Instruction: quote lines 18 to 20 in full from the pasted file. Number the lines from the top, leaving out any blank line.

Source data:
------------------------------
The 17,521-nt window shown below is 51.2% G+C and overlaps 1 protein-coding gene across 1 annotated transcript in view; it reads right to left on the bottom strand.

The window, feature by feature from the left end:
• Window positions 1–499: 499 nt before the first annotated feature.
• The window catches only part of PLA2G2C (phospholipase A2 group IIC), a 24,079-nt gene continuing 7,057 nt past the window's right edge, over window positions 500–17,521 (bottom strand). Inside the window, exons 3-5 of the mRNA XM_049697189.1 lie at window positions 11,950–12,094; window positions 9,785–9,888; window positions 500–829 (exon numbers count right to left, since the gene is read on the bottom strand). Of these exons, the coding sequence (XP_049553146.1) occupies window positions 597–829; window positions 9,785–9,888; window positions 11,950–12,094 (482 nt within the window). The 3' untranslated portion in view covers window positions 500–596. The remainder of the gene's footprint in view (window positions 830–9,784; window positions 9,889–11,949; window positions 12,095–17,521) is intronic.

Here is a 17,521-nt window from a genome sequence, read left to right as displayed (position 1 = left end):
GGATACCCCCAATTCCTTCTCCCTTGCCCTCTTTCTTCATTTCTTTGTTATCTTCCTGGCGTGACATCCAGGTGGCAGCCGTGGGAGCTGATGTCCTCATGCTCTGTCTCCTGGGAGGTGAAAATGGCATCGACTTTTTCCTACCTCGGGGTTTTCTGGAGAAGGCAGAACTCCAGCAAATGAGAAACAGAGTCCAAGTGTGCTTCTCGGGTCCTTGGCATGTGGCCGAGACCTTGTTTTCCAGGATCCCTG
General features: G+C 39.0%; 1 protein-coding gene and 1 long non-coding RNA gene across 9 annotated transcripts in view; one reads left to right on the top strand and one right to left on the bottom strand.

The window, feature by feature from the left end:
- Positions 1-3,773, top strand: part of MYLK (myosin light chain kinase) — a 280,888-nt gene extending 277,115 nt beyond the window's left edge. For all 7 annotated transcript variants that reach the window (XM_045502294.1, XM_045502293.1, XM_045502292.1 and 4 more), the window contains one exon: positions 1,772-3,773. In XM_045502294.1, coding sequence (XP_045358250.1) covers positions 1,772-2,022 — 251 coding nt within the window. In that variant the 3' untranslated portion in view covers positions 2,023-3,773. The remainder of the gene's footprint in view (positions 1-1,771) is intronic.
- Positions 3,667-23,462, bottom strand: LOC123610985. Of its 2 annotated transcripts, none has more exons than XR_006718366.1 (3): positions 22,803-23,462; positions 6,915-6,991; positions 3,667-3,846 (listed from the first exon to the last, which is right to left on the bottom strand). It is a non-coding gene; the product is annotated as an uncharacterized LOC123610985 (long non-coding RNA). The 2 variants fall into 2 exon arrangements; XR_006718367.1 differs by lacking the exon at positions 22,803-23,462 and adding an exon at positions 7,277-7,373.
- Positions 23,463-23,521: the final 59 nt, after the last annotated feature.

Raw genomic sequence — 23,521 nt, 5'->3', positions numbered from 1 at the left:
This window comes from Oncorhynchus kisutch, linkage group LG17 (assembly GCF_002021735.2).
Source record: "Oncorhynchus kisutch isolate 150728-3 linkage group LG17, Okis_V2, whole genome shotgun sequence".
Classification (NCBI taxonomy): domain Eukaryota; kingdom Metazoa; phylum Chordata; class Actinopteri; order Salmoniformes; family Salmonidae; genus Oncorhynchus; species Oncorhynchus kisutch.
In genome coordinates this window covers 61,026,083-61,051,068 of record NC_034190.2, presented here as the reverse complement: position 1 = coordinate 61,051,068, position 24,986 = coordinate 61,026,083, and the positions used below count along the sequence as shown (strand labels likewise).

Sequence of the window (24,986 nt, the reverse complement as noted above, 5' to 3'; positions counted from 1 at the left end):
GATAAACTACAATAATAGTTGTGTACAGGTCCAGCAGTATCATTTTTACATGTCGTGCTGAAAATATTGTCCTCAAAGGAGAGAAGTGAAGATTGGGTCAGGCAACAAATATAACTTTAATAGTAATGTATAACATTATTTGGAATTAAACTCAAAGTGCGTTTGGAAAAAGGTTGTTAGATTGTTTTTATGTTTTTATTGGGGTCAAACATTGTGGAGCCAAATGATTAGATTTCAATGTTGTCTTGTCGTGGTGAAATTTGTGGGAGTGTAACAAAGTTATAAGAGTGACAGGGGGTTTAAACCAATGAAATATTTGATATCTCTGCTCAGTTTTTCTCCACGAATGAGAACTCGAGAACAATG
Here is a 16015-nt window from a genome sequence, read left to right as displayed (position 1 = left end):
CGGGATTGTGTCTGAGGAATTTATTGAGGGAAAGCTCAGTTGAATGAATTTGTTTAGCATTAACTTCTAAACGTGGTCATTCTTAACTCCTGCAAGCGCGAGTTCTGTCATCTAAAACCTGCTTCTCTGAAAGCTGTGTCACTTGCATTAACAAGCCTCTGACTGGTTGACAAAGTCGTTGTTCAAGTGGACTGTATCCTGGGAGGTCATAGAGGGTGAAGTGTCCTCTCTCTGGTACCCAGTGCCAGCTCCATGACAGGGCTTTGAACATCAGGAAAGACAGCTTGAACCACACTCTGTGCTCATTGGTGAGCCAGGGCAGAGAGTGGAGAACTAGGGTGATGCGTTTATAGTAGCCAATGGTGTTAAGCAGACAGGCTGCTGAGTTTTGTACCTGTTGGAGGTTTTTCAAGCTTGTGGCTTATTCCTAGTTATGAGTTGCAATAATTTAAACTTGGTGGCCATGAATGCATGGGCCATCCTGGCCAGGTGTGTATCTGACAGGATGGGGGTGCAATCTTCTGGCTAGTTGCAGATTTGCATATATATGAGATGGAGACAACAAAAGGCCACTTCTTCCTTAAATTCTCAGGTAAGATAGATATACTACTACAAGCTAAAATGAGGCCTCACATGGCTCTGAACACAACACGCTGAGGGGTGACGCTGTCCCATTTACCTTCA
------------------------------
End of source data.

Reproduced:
GATAAACTACAATAATAGTTGTGTACAGGTCCAGCAGTATCATTTTTACATGTCGTGCTGAAAATATTGTCCTCAAAGGAGAGAAGTGAAGATTGGGTCAGGCAACAAATATAACTTTAATAGTAATGTATAACATTATTTGGAATTAAACTCAAAGTGCGTTTGGAAAAAGGTTGTTAGATTGTTTTTATGTTTTTATTGGGGTCAAACATTGTGGAGCCAAATGATTAGATTTCAATGTTGTCTTGTCGTGGTGAAATTTGTGGGAGTGTAACAAAGTTATAAGAGTGACAGGGGGTTTAAACCAATGAAATATTTGATATCTCTGCTCAGTTTTTCTCCACGAATGAGAACTCGAGAACAATG
Here is a 16015-nt window from a genome sequence, read left to right as displayed (position 1 = left end):
CGGGATTGTGTCTGAGGAATTTATTGAGGGAAAGCTCAGTTGAATGAATTTGTTTAGCATTAACTTCTAAACGTGGTCATTCTTAACTCCTGCAAGCGCGAGTTCTGTCATCTAAAACCTGCTTCTCTGAAAGCTGTGTCACTTGCATTAACAAGCCTCTGACTGGTTGACAAAGTCGTTGTTCAAGTGGACTGTATCCTGGGAGGTCATAGAGGGTGAAGTGTCCTCTCTCTGGTACCCAGTGCCAGCTCCATGACAGGGCTTTGAACATCAGGAAAGACAGCTTGAACCACACTCTGTGCTCATTGGTGAGCCAGGGCAGAGAGTGGAGAACTAGGGTGATGCGTTTATAGTAGCCAATGGTGTTAAGCAGACAGGCTGCTGAGTTTTGTACCTGTTGGAGGTTTTTCAAGCTTGTGGCTTATTCCTAGTTATGAGTTGCAATAATTTAAACTTGGTGGCCATGAATGCATGGGCCATCCTGGCCAGGTGTGTATCTGACAGGATGGGGGTGCAATCTTCTGGCTAGTTGCAGATTTGCATATATATGAGATGGAGACAACAAAAGGCCACTTCTTCCTTAAATTCTCAGGTAAGATAGATATACTACTACAAGCTAAAATGAGGCCTCACATGGCTCTGAACACAACACGCTGAGGGGTGACGCTGTCCCATTTACCTTCA